Preparing for the Unexpected: Special Considerations and Complications After Sugammadex Administration

Hajime Iwasaki; J. Ross Renew; Takayuki Kunisawa; Sorin J. Brull


BMC Anesthesiol. 2017;17(140) 

In This Article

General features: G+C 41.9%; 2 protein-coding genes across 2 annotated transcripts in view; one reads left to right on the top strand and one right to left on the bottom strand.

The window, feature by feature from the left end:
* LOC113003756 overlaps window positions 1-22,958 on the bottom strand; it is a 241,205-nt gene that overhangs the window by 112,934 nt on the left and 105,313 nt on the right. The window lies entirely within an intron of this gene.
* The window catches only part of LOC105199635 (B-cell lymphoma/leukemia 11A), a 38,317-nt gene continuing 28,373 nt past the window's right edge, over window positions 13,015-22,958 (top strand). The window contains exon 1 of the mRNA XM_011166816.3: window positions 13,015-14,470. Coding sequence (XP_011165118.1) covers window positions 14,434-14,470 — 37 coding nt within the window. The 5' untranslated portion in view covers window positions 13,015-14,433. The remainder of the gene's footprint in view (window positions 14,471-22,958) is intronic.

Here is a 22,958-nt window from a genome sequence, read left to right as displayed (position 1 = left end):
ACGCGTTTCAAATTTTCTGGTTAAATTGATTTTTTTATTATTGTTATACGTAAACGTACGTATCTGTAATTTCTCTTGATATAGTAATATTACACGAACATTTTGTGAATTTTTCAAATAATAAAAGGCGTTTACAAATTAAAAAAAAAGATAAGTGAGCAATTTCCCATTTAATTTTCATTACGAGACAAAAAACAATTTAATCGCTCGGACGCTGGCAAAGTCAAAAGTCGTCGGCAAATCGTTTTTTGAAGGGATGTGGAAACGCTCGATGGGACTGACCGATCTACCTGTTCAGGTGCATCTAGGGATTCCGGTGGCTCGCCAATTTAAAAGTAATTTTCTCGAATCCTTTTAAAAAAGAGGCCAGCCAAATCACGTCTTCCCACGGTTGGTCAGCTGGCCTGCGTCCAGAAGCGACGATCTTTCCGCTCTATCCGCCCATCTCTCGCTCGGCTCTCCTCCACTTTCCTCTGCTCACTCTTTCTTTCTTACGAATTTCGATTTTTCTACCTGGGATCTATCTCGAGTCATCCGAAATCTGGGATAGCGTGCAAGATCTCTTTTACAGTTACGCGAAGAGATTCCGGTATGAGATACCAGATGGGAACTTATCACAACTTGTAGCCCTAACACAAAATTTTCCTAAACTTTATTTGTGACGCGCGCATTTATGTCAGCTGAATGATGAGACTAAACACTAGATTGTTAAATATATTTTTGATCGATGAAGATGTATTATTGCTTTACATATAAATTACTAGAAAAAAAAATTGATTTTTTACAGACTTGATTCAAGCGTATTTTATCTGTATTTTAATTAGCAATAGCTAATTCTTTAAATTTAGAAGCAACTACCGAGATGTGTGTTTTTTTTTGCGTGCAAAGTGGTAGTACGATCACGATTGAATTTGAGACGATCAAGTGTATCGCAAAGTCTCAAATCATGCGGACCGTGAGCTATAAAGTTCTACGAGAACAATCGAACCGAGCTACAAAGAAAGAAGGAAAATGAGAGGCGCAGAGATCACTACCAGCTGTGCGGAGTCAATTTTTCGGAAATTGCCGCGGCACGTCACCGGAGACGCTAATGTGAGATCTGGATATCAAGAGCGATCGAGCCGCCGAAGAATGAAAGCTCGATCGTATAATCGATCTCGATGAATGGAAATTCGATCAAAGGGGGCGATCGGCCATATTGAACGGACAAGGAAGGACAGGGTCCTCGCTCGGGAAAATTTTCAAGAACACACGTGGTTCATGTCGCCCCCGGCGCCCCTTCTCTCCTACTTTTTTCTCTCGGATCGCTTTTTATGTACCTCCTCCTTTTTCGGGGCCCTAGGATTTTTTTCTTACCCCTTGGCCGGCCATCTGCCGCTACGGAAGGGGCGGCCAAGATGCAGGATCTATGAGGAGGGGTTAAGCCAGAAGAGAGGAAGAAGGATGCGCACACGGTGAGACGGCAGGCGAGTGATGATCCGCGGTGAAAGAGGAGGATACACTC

Sugammadex, a modified gamma-cyclodextrin, has made neuromuscular reversal faster[1] and safer[2] when compared to traditional acetylcholinesterase inhibitors. However, simply administering sugammadex based on clinical signs or time since the last administration of neuromuscular blocking agents (NMBAs) (without using objective neuromuscular monitoring to guide appropriate dosing) cannot ensure full and reliable recovery and patient safety. Residual neuromuscular paralysis is a remaining complication even with the use of sugammadex.[3] Appropriate dosing [4 mg/kg at post tetanic count (PTC) of 1–2; 2 mg/kg at reappearance of two twitches to train of four (TOF) stimulation; 1 mg/kg[4] at reappearance of four twitches to TOF stimulation; 0.49 mg/kg[5] at TOF ratio (TOFR) of ≥0.2; and 0.22 mg/kg[6] at TOFR of ≥0.5] is necessary; excessive doses of sugammadex may prevent residual neuromuscular paralysis, but may also result in excessive costs and pose an entirely new set of challenges when re-establishment of neuromuscular blockade is needed.[7] Moreover, aspects of the clinical use of sugammadex are controversial or may require special attention in some clinical situations. For example, hypersensitivity reaction to sugammadex is a life-threatening problem for which immediate detection and treatment are imperative. Anesthesiologists must familiarize themselves with these specific issues. This review will address several clinical scenarios to which attention should be focused following sugammadex administration.